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Jack Knox: Pub's half-price puck poutine offers a lesson

You couldn’t really call the message on the outside the 17 Mile House Pub an advertisement. It’s more of a gleeful taunt: MAPLE LEAFS POUTINE NOW HALF PRICE.
photo - 17 Mile House Pub on Sooke Road
17 Mile House Pub on Sooke Road.

You couldn’t really call the message on the outside the 17 Mile House Pub an advertisement. It’s more of a gleeful taunt: MAPLE LEAFS POUTINE NOW HALF PRICE.

What, pray tell, is Maple Leafs poutine? The pub’s menu describes it thusly: “In usual Leafs fashion, a cold overpriced dish served with underperforming gravy, ice-cold fries and side of disappointment.”

The usual price for this gastronomic disaster is $67, a nod to 1967, the last year the Toronto Maple Leafs won the Stanley Cup.

But because managing partner Ken Whitaker is feeling good these days — his Montreal Canadiens remain in the playoffs while the Leafs have been chased to the golf course, just as God, or at least Guy Lafleur, intended — you can order this appropriately overpriced mess for half the usual cost.

Not that the pub will actually sell it to you. Server Marina McLean takes pity on those who ask for the dish.

“I always refuse them,” she says. “I tell them ‘You really don’t want it.’ ”

Likewise, when her father defiantly dons his Toronto gear and plants himself under the No Leafs Fans sign mounted on the pub’s wall, she refuses to stick him with the two-per-cent surcharge that normally gets added to the bill of anyone sporting a Leafs sweater or hat.

For real, they do that at the 17 Mile, at least if the patron looks like a good sport. Some customers show up dressed that way just to see the surcharge printed on their bill, which they wave like a medal, something to proudly photograph and text to fellow Leafs supporters.

Yes, hockey fans, it might be August, but in this strangest of years that just means another opportunity to continue the pub’s history of cheerfully bashing the Toronto Maple Leafs.

It began when Montreal-raised Whitaker bought into the business in 2005. The No Leafs sign went up soon after. Then came the surcharge and the poutine, the latter jointly created by Whitaker and chef/Canucks fan Paul Snoljanovic. At one point they even resorted to using urinal pucks bearing the Leafs crest, though some Toronto fans felt that was hitting below the belt. There are limits.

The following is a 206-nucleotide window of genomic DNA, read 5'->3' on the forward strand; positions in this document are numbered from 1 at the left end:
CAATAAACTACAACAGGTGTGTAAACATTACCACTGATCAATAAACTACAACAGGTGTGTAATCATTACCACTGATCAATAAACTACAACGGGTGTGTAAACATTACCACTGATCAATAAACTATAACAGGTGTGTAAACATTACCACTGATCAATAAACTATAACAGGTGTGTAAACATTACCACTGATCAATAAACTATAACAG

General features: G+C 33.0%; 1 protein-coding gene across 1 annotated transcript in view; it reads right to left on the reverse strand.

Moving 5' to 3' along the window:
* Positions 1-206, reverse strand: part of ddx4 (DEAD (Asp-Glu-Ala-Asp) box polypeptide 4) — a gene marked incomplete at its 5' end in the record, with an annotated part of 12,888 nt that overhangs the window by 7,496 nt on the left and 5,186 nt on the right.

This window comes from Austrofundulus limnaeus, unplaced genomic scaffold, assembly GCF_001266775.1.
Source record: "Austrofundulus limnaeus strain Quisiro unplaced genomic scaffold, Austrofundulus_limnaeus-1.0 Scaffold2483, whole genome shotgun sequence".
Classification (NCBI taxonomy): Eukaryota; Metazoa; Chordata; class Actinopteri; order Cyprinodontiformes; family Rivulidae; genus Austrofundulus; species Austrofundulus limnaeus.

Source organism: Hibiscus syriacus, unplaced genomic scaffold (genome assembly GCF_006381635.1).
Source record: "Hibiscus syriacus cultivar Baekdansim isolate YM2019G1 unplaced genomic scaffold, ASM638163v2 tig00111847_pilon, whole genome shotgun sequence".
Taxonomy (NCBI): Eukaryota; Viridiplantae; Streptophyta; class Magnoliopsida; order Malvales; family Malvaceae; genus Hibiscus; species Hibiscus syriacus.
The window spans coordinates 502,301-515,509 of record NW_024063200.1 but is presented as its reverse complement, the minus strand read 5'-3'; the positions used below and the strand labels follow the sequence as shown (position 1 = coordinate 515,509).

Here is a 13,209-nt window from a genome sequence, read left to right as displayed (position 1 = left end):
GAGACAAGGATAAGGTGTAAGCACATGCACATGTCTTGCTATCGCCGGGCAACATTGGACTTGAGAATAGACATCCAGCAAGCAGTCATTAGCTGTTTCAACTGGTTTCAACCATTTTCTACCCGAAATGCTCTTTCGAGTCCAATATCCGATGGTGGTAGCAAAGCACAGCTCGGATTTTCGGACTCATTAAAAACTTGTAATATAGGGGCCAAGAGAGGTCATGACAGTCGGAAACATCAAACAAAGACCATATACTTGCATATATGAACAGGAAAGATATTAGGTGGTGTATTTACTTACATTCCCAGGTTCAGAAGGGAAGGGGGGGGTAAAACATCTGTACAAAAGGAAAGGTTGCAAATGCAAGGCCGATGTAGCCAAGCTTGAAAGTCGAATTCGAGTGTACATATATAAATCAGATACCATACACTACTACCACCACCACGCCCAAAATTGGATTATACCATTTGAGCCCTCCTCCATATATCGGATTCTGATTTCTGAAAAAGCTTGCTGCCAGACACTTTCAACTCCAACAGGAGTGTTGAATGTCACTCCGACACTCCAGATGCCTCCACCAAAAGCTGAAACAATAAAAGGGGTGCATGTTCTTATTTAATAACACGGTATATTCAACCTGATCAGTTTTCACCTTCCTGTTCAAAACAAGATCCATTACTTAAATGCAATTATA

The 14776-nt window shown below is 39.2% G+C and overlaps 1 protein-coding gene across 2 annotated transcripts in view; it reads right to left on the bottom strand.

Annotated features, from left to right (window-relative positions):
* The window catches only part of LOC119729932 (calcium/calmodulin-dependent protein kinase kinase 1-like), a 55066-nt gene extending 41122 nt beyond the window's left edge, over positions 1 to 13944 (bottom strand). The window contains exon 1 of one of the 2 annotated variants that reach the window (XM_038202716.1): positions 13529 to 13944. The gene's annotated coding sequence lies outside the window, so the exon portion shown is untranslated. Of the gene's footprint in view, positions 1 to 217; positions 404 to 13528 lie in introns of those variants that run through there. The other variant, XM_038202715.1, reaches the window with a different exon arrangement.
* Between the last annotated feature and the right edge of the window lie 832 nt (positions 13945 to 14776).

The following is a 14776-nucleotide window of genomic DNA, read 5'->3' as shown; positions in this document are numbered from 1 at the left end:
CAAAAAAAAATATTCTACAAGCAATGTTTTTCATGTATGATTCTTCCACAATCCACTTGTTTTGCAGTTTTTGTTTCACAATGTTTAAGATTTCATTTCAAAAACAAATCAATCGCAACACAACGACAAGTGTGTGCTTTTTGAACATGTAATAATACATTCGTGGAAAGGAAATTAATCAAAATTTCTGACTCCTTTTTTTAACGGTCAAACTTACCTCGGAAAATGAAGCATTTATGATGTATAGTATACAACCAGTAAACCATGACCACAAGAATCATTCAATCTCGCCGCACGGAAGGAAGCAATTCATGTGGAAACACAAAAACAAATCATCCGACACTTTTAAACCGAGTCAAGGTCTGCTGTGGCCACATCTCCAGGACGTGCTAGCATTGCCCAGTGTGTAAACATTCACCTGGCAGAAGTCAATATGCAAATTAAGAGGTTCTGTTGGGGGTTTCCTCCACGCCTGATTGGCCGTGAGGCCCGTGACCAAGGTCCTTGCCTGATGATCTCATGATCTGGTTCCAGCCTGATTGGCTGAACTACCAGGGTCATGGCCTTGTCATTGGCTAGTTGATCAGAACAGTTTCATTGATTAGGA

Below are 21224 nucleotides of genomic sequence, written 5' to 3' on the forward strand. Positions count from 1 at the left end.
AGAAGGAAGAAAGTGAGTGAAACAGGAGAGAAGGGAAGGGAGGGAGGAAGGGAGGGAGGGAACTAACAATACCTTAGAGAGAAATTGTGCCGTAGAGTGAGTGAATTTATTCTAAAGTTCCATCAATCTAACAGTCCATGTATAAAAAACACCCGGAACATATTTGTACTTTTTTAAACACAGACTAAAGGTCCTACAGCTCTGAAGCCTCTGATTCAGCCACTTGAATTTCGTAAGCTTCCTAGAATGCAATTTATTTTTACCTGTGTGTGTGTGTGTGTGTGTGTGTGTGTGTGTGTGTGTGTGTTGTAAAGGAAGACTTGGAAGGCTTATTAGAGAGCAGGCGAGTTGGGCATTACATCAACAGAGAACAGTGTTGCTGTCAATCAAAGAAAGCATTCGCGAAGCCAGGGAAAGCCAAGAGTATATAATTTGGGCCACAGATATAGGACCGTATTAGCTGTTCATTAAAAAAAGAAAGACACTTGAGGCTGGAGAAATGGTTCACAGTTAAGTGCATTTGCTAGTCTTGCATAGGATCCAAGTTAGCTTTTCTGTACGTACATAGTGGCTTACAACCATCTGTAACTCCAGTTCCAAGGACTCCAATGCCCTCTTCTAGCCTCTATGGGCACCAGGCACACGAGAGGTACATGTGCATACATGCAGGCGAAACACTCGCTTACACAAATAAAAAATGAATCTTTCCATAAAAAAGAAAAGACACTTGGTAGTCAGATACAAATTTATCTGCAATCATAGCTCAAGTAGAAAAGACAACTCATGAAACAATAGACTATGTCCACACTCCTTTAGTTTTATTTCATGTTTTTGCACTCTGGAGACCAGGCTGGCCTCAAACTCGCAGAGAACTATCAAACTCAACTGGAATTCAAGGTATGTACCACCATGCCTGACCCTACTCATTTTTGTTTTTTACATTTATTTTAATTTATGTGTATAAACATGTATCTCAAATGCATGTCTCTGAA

In recent years, Sooke Road commuters have been treated to an assortment of messages on that back-lit sign outside the pub.

“Free beer during all Leafs games during the playoffs,” it promised after Toronto failed to make the post-season.

“Leafs make the playoffs/Watch out for flying pigs” it advised after a more successful campaign.

But then came “Leafs miss playoffs/universe is back to normal.”

It’s all in a spirit of fun, Whitaker says. “We have lots of Leafs fans and lots of non-Leafs fans.” Most of the former take the teasing in the spirit in which it is intended, though one man scrawled an unprintable message in angry red letters on a paper napkin before flashing his middle finger as he peeled out of the parking lot.

Sports fans (OK, I) do tend to get wrapped up in their loyalties beyond reason. As a boy, I gazed in slack-jawed wonder as a man scaled the glass at a junior hockey game and hurled his spectacles at the referee, shouting, “You need these more than I do,” which made me see him in a different light when he delivered his sermon from the pulpit the next Sunday. (True story.)

Occasionally, a fight breaks out in the stands. Occasionally, Vancouver is set on fire. If the Canucks end up losing to St. Louis this week you will see people who have stayed solid as the Rock of Gibraltar throughout the pandemic suddenly crumble like Trump at a spelling bee.

The over-reactions can be on a broad scale. Every once in awhile a bout of belly-bumping bellicosity breaks out after ESPN catches a handful of drunken Canadian fans booing The Star Spangled Banner, which results in Americans chanting “U.S.A! U.S.A!” to drown out our anthem at the next game, to which we respond by singing it REALLY LOUDLY, even dragging out our sketchy knowledge of the French lyrics (“O Canada, terre de nos aieux, Sidney Crosby, deux minutes pour tripping”) to show how worldly we are.

That’s relatively harmless, but team tribalism can get seriously ugly when festering historical resentments, if not outright xenophobia, are stirred in (or up).

In 1969, cross-border grievances fuelled the fire when Honduras and El Salvador dropped the gloves (sorry, hockey analogy) in the so-called Football War within days of their World Cup qualifier. In some places, innocently wearing the wrong jersey into the wrong bar can get you killed.

Which is what makes the 17 Mile House’s Leaf-bashing a refreshing contrast. Only in a country in which differences are tolerated, even encouraged, could it be safe to celebrate a rivalry without it turning into a riot.